By Terrence Dick
It was our first gig in New York City and we thought it would be a snap, but the fidgeting started shortly into our first song, followed by tears, screaming and runny noses. Soon the audience began crawling away and we resorted to crawling after them, begging them to stay. We cut the set short and sheepishly put away our instruments, avoiding eye contact with the parents in the crowd. Our other gigs that weekend were sparsely attended but nothing was as humiliating as that first gig at Soho’s Children’s Museum. New York might be a tough town, but there’s no tougher audience than a bunch of kids.
Children’s musicians are rarely considered cool, but ever since that afternoon in New York I’ve had a grudging respect for them. However, now that I have my own mini-me running around, I’ve had to endure the insidiously gleeful songs of Raffi and his ilk. Fortunately, more and more of my musical peers have found themselves mit kinder and have been kind enough to make music that draws less on the shiny, happy hippie-folk of our own infancies and more on the indie rock we know and love.
CDs by Dan Zanes-ex of American roots rockers the Del Fuegos, now a renown children’s musician-are passed from parent to parent with a reassuring pat, “You’ll be able to enjoy this.” Online kid dance parties like Pancake Mountain (www.pancakemountain.com) and Chic-a-go-go (www.roctober.com/chicagogo/) feature appearances by the likes of the Arcade Fire and the Fiery Furnaces. They Might Be Giants have finally realized their true potential and there’s a plethora of Canadians joining in as well.
The Rheostatics started it off with The Story of Harmelodia and then there was Sunny, a storybook with bonus CD by Robin Mitchell and Judith Steedman. Campfire Records released the double CD Somebody Needs a Timeout in 2002 with kid friendly tunes from Moneen, By Divine Right, the Waking Eyes, Hayden and about twenty other unlikely bands. They’ve recently followed it up with I’m Somebody Too! which will have to share shelf space with See You on the Moon from Paper Bag records. Soon playgrounds across the country will throb with the sounds of Sufjan Stevens, Broken Social Scene and Kid Koala.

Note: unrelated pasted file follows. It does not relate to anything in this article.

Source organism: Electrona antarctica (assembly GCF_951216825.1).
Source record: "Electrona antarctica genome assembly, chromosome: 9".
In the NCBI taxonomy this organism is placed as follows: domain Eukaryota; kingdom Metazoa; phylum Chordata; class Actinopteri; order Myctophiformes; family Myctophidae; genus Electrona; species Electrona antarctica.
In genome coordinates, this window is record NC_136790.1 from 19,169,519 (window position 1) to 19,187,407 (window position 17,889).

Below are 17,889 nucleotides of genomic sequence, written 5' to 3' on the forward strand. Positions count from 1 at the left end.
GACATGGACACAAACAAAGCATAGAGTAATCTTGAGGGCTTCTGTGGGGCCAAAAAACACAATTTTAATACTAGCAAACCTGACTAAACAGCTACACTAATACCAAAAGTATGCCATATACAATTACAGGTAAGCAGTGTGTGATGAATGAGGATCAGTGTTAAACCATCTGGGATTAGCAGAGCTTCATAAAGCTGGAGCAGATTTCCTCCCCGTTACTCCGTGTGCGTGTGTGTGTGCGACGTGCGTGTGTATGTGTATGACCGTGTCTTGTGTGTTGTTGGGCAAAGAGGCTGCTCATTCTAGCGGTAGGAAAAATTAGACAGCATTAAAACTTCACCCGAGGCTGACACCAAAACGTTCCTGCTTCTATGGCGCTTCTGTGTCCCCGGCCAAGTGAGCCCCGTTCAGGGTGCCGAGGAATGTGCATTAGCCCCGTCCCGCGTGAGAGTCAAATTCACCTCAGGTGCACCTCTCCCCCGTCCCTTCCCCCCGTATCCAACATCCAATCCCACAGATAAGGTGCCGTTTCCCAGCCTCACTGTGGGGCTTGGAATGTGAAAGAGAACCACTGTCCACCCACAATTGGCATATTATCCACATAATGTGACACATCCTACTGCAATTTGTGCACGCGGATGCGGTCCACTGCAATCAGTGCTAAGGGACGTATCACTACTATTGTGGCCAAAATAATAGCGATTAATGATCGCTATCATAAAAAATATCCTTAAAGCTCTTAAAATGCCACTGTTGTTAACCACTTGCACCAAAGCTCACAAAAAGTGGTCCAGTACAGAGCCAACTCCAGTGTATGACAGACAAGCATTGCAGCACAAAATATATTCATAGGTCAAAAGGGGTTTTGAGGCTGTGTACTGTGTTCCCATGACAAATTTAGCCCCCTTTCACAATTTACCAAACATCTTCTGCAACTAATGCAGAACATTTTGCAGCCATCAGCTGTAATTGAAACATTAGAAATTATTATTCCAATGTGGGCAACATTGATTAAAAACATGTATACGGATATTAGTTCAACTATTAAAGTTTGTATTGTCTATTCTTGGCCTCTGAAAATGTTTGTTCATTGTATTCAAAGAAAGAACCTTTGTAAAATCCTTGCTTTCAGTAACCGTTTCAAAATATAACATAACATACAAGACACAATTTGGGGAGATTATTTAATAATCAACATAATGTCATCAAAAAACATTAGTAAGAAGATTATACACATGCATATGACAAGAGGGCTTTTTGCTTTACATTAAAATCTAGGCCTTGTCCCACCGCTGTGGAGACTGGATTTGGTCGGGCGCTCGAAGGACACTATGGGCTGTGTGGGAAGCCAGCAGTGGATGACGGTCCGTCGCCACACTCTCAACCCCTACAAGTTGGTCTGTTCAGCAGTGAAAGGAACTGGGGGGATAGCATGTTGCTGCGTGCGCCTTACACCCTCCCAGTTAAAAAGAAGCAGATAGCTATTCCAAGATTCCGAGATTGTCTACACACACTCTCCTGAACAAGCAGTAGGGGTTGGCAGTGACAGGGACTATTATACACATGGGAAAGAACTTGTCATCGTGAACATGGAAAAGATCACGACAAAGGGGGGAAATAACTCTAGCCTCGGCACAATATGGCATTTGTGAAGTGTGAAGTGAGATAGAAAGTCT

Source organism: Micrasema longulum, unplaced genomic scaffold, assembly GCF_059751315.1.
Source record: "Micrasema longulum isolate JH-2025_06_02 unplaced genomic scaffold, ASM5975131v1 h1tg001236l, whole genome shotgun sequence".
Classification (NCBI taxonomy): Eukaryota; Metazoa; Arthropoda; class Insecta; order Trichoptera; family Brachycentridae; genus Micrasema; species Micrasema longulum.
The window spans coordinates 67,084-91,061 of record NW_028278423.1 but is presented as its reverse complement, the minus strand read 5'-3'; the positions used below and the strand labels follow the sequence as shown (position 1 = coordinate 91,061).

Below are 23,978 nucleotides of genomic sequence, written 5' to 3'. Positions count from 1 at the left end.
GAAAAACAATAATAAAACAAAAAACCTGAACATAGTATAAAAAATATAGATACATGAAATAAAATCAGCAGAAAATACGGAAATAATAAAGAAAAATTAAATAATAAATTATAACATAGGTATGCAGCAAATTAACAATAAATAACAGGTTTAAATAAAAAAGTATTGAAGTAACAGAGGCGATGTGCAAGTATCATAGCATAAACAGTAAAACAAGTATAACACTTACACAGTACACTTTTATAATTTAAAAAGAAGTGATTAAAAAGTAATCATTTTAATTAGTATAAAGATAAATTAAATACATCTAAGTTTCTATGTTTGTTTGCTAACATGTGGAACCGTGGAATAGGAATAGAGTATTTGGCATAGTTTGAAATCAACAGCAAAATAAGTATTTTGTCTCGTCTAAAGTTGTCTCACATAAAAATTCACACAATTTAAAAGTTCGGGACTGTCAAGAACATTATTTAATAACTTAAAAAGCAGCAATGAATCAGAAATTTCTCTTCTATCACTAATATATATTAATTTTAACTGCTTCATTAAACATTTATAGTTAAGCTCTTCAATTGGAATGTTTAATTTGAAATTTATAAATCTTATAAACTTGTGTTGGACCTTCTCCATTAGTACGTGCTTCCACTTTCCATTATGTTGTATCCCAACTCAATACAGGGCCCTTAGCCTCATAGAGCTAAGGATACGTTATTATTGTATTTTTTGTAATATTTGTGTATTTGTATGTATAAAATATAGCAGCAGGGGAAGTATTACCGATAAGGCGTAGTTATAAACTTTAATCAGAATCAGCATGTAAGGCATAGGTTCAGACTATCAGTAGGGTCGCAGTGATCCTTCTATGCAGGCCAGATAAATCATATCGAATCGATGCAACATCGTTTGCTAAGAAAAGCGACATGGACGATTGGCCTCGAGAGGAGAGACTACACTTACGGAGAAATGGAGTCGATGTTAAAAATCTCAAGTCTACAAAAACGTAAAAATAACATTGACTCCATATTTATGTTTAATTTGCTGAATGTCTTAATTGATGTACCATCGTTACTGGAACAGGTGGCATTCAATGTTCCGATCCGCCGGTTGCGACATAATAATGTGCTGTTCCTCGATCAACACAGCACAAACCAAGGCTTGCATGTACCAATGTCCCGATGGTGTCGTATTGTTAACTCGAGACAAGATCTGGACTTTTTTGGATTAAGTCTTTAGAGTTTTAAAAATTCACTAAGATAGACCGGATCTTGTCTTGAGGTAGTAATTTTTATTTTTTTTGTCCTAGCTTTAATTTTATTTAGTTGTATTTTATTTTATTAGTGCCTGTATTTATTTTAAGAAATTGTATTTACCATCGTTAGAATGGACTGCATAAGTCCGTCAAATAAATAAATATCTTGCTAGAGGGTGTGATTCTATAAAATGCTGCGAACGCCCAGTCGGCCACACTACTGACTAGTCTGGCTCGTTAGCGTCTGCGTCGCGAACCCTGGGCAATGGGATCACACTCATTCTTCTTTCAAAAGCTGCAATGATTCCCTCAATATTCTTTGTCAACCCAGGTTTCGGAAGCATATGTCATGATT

Two recently released CDs by Canadian bands present different takes on the whole children’s music genre. Duplex from Vancouver features Veda Hille, members of P:Ano and the Beekeepers, a couple tweens and a three year old. They take inspiration from what Hille calls “naïve music” and represent the punk rock end of things. Sho, Mo and the Monkey Bunch are a Toronto group headed by Shoshana Sparling and Maury LaFoy. With their tributes to the Beatles, the Who and Louis Armstrong, they fall under the classic rock banner.
Duplex formed because everyone in the group lived together in a duplex. Hille, a songwriter with her own extensive oeuvre, loves the collective feel of being in a band and is happy not to be in charge. According to drummer Justin Kellam, the directives come from below: “If it ever becomes like work, the kids rein it in…you know, Why do we have to do this?” Having kids in the group delights their audience; “toddlers freaking love this band,” says Hille. The whole thing ends up feeling, as she also points out, “more like a family record than a kid’s record.” The music is all over the place, with super-catchy surf-pop songs butting up against primitive rhymes and quirky skits. “Pooing & Peeing” is reputedly a big hit out west but kids of all ages with a taste for indie-pop could enjoy this.
The Monkey Bunch started as s a musical gift for Sparling and LaFoy’s nieces and nephews and has expanded to a full band with guest members from Toronto’s music community. It wasn’t hard to convince people to join in; says Sparling, “the musicians got to be the most uncool they’ve ever been.” All Sho and Mo wanted to do was create music that was great, well-played and “wouldn’t make parents shoot themselves.” They’ve since blown minds young and old at concerts that exploit Sparling’s theatre and comedy background, but sharing a backing band with Jann Arden (LaFoy’s other gig) means they don’t play as often as they’d like to. At least the CD gives you the opportunity to sing along at home to such sure fire hits as “No Way.” To quote, “There’s no darn way in the whole darn world I’m gonna get lung cancer!”
Both bands insist the key is to treat the kids with respect. “You don’t need to contrive music for kids,” says Hille. “You have to speak up to kids, not down,” adds Sparling. And with those words, parents can heave a sigh of relief.
Duplex’s Ablum is on Mint Records (www.mintrecs.com). Sho Mo and the Monkey Bunch can be reached at www.themonkeybunch.com.